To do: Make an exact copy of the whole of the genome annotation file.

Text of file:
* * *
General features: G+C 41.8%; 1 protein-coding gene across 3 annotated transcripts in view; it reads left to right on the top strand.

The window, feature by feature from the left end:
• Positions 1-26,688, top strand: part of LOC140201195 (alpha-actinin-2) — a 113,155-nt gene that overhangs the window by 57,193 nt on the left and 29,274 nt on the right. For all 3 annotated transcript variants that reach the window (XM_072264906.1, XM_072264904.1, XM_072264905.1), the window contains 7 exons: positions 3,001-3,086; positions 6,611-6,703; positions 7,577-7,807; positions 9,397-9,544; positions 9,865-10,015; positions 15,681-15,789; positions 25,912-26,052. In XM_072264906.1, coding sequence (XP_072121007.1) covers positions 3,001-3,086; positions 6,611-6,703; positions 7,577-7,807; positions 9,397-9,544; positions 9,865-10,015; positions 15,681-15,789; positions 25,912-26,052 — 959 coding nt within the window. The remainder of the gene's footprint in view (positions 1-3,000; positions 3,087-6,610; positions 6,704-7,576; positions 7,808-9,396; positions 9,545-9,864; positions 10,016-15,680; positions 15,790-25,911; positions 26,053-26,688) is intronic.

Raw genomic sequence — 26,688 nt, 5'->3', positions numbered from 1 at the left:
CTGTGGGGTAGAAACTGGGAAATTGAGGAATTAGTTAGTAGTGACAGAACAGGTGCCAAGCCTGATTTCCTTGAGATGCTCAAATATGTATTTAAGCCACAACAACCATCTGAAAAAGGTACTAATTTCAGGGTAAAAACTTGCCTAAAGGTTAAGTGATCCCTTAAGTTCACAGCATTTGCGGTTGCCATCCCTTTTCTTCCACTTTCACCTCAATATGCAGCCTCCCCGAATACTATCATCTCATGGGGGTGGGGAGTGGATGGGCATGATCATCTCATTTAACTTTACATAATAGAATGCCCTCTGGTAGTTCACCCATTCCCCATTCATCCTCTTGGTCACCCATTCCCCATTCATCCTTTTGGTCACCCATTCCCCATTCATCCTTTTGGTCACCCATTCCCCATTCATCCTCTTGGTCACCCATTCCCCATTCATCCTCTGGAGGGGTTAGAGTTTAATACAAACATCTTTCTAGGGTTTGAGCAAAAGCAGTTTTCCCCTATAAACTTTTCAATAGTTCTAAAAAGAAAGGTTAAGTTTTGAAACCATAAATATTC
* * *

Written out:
General features: G+C 41.8%; 1 protein-coding gene across 3 annotated transcripts in view; it reads left to right on the top strand.

The window, feature by feature from the left end:
• Positions 1-26,688, top strand: part of LOC140201195 (alpha-actinin-2) — a 113,155-nt gene that overhangs the window by 57,193 nt on the left and 29,274 nt on the right. For all 3 annotated transcript variants that reach the window (XM_072264906.1, XM_072264904.1, XM_072264905.1), the window contains 7 exons: positions 3,001-3,086; positions 6,611-6,703; positions 7,577-7,807; positions 9,397-9,544; positions 9,865-10,015; positions 15,681-15,789; positions 25,912-26,052. In XM_072264906.1, coding sequence (XP_072121007.1) covers positions 3,001-3,086; positions 6,611-6,703; positions 7,577-7,807; positions 9,397-9,544; positions 9,865-10,015; positions 15,681-15,789; positions 25,912-26,052 — 959 coding nt within the window. The remainder of the gene's footprint in view (positions 1-3,000; positions 3,087-6,610; positions 6,704-7,576; positions 7,808-9,396; positions 9,545-9,864; positions 10,016-15,680; positions 15,790-25,911; positions 26,053-26,688) is intronic.

Raw genomic sequence — 26,688 nt, 5'->3', positions numbered from 1 at the left:
CTGTGGGGTAGAAACTGGGAAATTGAGGAATTAGTTAGTAGTGACAGAACAGGTGCCAAGCCTGATTTCCTTGAGATGCTCAAATATGTATTTAAGCCACAACAACCATCTGAAAAAGGTACTAATTTCAGGGTAAAAACTTGCCTAAAGGTTAAGTGATCCCTTAAGTTCACAGCATTTGCGGTTGCCATCCCTTTTCTTCCACTTTCACCTCAATATGCAGCCTCCCCGAATACTATCATCTCATGGGGGTGGGGAGTGGATGGGCATGATCATCTCATTTAACTTTACATAATAGAATGCCCTCTGGTAGTTCACCCATTCCCCATTCATCCTCTTGGTCACCCATTCCCCATTCATCCTTTTGGTCACCCATTCCCCATTCATCCTTTTGGTCACCCATTCCCCATTCATCCTCTTGGTCACCCATTCCCCATTCATCCTCTGGAGGGGTTAGAGTTTAATACAAACATCTTTCTAGGGTTTGAGCAAAAGCAGTTTTCCCCTATAAACTTTTCAATAGTTCTAAAAAGAAAGGTTAAGTTTTGAAACCATAAATATTC